[ExI] Single Payer Healthcare
jasonresch at gmail.com
Sat Apr 1 00:08:12 UTC 2017
I know better than to argue with you, but I want to note that your have not
presented experimental data but a somewhat cherry-picked observation. Which
at best can be used to develop a hypothesis, and design an experiment, but
not to reach any conclusion.
Using observational data rather than experimental data often leads to
incorrect conclusions, because there are infinite possible correlated
variables at play, and only controlled experiments can separate them. This
is what led to 40 years of questionable nutritional advice regarding fat.
Now thoroughly debunked with experiments, and in my opinion, largely to
blame for the country's deteriorating health.
As Feynman reminds us, the easiest person to full is ourself. Scientists
need to try as hard as possible to disprove their own theories.
Here are some other possible explanations of life expectancy differences:
- Different diets
- Poor that are worse off
- More stressful lives (less safety net)
- Less access to higher education
- Less paid vacation and maternal leave
- Higher homicide rates
- Higher accident rates (we drive more)
- Different racial make ups
- More incarceration
- Subsidized and cheap junk foods
- Opiod over prescription
- Drug war
- Less healthcare as a result of not being single payer
Now given all the possible causes I listed, how do you conclude single
payer is the only or most significant factor in determining life expectancy?
Switzerland has a similar model to the US, how does their life expectancy
compare to the rest of Europe?
While correlations can't prove causation, counter examples can disprove
causal relations. If the Swiss pay less and live longer than other
countries, there might be a flaw in your conclusion.
I agree that the US would likely be better off with single payer, but I
disagree with using your single statistic as the basis of reaching such a
On Friday, March 31, 2017, John Clark <johnkclark at gmail.com> wrote:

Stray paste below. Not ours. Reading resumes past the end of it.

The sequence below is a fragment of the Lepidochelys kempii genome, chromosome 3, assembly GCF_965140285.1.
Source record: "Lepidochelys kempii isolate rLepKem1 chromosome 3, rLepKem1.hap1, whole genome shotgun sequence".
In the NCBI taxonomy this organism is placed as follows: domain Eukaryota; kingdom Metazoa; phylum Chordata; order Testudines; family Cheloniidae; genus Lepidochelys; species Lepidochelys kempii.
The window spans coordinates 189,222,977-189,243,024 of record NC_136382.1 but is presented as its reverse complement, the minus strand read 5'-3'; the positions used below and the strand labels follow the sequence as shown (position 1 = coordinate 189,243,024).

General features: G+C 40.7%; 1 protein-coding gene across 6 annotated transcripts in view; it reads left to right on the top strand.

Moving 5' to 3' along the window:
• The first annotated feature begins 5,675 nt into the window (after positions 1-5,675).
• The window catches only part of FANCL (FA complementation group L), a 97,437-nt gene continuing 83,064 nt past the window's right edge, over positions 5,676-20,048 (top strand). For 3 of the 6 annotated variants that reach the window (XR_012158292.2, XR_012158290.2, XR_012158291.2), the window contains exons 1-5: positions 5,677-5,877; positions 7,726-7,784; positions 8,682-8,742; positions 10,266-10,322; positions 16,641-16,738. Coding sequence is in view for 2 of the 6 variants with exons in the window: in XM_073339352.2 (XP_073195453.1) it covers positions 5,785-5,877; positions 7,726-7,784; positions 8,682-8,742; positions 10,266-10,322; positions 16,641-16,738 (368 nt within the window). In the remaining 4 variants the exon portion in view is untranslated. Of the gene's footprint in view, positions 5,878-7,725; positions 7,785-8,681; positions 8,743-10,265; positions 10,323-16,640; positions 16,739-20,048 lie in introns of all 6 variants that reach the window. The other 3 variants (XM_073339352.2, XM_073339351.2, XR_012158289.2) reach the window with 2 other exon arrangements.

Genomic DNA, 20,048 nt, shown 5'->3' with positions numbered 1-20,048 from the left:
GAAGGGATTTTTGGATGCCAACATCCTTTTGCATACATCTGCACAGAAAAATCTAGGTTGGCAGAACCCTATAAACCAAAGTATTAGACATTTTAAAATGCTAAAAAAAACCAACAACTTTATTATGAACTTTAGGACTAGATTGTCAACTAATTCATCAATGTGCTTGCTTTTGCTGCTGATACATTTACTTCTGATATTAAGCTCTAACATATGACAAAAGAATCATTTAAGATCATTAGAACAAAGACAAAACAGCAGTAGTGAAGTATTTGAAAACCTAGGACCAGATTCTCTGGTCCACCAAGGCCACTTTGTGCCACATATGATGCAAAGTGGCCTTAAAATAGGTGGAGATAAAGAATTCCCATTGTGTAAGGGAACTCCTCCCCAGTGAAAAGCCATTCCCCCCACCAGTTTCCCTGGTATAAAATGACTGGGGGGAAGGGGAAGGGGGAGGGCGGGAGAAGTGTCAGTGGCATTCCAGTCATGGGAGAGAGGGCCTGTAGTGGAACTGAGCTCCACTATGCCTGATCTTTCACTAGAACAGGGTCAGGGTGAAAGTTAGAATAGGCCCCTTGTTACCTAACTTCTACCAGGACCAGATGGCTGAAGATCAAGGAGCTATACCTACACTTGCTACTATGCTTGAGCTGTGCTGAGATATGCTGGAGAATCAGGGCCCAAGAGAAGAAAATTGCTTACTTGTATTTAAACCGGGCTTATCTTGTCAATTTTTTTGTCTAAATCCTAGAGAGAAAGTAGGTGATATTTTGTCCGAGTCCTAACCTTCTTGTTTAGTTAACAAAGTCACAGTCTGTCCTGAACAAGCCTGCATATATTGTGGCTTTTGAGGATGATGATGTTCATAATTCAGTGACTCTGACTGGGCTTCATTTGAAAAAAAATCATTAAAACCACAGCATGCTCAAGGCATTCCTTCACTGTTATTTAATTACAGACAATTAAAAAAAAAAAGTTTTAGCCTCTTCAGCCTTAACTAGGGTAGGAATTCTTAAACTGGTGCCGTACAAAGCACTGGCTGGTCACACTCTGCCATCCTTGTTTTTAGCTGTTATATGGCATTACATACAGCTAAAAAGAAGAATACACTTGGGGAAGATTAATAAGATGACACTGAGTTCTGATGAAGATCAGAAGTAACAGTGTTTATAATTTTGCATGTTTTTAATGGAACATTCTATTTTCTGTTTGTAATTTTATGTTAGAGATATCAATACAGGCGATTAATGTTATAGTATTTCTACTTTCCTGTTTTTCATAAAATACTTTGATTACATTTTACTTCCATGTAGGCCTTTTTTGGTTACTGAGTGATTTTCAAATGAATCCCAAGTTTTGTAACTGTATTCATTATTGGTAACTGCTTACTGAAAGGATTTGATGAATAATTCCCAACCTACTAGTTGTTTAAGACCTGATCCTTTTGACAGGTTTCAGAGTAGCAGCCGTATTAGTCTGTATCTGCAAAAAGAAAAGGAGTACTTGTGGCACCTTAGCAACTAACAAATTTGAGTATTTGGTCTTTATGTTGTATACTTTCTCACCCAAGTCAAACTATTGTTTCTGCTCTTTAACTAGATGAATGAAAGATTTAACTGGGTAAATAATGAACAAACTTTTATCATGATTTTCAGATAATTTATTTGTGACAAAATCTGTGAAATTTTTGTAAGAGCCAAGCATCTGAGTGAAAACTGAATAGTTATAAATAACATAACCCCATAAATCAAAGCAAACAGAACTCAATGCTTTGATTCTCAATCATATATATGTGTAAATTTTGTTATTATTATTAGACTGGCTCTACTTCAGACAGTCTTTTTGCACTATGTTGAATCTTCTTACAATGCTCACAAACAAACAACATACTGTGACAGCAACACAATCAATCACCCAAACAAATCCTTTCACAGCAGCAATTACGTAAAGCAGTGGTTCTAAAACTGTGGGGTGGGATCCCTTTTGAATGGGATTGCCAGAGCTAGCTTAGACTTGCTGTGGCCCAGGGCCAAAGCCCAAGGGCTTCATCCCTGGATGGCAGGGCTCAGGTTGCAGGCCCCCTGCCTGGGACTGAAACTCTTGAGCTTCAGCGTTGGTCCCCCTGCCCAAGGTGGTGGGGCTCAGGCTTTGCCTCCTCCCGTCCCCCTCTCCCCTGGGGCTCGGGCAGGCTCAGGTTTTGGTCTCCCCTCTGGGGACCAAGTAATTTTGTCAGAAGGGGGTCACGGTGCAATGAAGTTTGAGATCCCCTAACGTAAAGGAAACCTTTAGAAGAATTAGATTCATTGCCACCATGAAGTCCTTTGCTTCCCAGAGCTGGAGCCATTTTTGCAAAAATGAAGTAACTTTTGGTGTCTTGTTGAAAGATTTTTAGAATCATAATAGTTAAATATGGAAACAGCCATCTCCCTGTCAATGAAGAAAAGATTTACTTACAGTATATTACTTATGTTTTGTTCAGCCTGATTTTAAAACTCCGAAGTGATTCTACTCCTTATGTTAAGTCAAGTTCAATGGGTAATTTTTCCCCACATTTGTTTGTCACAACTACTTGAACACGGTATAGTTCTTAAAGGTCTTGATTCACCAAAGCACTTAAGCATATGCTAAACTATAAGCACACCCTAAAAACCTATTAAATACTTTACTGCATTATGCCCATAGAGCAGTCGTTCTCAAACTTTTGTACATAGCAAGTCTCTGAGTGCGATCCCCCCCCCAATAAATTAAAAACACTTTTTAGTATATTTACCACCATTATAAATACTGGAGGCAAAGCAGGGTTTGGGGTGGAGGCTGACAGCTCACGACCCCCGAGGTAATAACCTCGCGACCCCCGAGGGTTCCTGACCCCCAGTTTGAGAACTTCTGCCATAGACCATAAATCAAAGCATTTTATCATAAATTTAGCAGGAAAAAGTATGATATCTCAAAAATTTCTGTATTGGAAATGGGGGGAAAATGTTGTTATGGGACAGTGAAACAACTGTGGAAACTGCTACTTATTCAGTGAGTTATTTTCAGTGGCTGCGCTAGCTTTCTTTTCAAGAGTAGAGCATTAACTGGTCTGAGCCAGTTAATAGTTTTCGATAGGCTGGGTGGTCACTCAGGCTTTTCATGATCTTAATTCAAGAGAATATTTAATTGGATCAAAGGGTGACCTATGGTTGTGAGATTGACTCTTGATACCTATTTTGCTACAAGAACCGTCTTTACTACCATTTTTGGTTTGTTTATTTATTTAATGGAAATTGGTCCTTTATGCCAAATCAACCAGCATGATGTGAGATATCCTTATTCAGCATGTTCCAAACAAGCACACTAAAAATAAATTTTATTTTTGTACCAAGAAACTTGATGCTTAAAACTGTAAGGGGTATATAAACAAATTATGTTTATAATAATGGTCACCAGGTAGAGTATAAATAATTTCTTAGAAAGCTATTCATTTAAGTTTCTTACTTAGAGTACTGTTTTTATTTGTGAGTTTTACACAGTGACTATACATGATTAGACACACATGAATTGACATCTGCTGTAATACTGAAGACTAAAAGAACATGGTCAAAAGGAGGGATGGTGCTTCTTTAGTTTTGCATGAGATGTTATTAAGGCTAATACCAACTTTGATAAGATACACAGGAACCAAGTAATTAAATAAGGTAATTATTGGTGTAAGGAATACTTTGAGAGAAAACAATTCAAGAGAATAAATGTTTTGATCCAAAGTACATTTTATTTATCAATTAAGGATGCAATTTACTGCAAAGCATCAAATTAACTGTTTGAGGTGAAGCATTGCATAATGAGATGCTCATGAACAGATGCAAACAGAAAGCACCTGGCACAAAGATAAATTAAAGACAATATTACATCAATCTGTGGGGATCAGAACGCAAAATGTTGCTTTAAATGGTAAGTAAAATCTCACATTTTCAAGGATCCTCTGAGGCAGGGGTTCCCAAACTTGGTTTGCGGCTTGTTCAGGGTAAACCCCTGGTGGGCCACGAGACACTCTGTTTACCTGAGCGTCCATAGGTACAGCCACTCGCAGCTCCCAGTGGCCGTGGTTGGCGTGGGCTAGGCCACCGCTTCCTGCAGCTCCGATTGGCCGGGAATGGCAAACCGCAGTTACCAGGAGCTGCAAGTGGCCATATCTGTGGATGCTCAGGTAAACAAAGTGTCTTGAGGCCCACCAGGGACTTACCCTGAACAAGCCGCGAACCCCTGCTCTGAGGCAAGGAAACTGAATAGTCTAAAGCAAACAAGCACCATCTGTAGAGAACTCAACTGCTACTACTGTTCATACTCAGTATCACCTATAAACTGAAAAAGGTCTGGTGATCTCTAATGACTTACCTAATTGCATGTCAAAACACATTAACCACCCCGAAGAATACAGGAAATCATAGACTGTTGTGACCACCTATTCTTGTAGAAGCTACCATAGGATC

> On Fri, Mar 31, 2017 at 4:40 PM, Dan TheBookMan <danust2012 at gmail.com
>>> Factoid?? We're talking about the results of a experiment that lasted
>>> decades involved about a billion people and cost trillions of dollars,
>>> and the results are clear as a bell; like it or not single payer
>>> countries get more bang for their buck, they live longer and spend
>>> less, a lot less. As a libertarian I wish the facts could have produced
>>> a different conclusion but reality doesn't give a damn what I prefer.
>> Whoa! The strict libertarian position is
> Irrelevant. The USA system does not conform with the
> strict libertarian position
> and n
> either does the single payer system of the 30 countries that beat the hell
> out of the USA system in both cost and quality. However the USA is closer
> to the
> strict libertarian position
> than the single payer plan. As a libertarian I wish I could say it was
> the other way around but I can not because I value the truth even more than
> I value libertarianism.
>>> I don't know which question of yours I've sidestepped,
>> Well, I've only posted them twice on March 28, so here goes for a third
>> time (rewording them slightly in hopes this helps you to answer them):
>> 1. What are the historical rates of life expectancy for all nations?
> In all the 31 nations I mentioned, including the USA, both the life
> expectancy and the percentage of GNP spent on healthcare have increased,
> some much more than others, and it is by examining those differential
> increases we can learn things.
> 2. Are there any nations with single payer systems that have shorter than
>> the US life expectancy?
> I honestly don't know. I would guess the answer is yes but I don't know
> for certain. I'm sure you could find out in a hour or two with a little
> help from Google, I could too but I'm not going to because the answer
> doesn't interest me. If there is such a country you can be certain they
> spend dramatically less on healthcare than the USA, every country does, so
> there would be no surprise and nothing to learn if their citizens have
> shorter lives. We can learn from the 30 countries that spend less and get
> more not from the countries that spend less and get less.
>>> but I know of a question of mine that you have sidestepped: if
>>> the 30 single payer countries I mentioned spent twice as much
>>> on healthcare as the USA and yet their citizens had shorter
>>> lives than the USA would you be complaining about sampling
>>> errors and experimental bias?
>> No, I didn't sidestep your question.
> Well it sure seemed that way to me because I looked and looked but I
> couldn't find a "yes" or a "no" anywhere.
>> it would be still be the correct thing to ask these questions about the
>> data and not merely accept a single piece of data as the decisive element
>> in our policy choices.
> This is not a
> single piece of data
> !! This is the result of a experiment lasting decades involving a billion
> people and trillions of dollars and no matter how you try to spin it the
> less libertarian side won. I really and truly wish it had gone the other
> way but unlike Trump I refuse to wage war on reality.
> John K Clark
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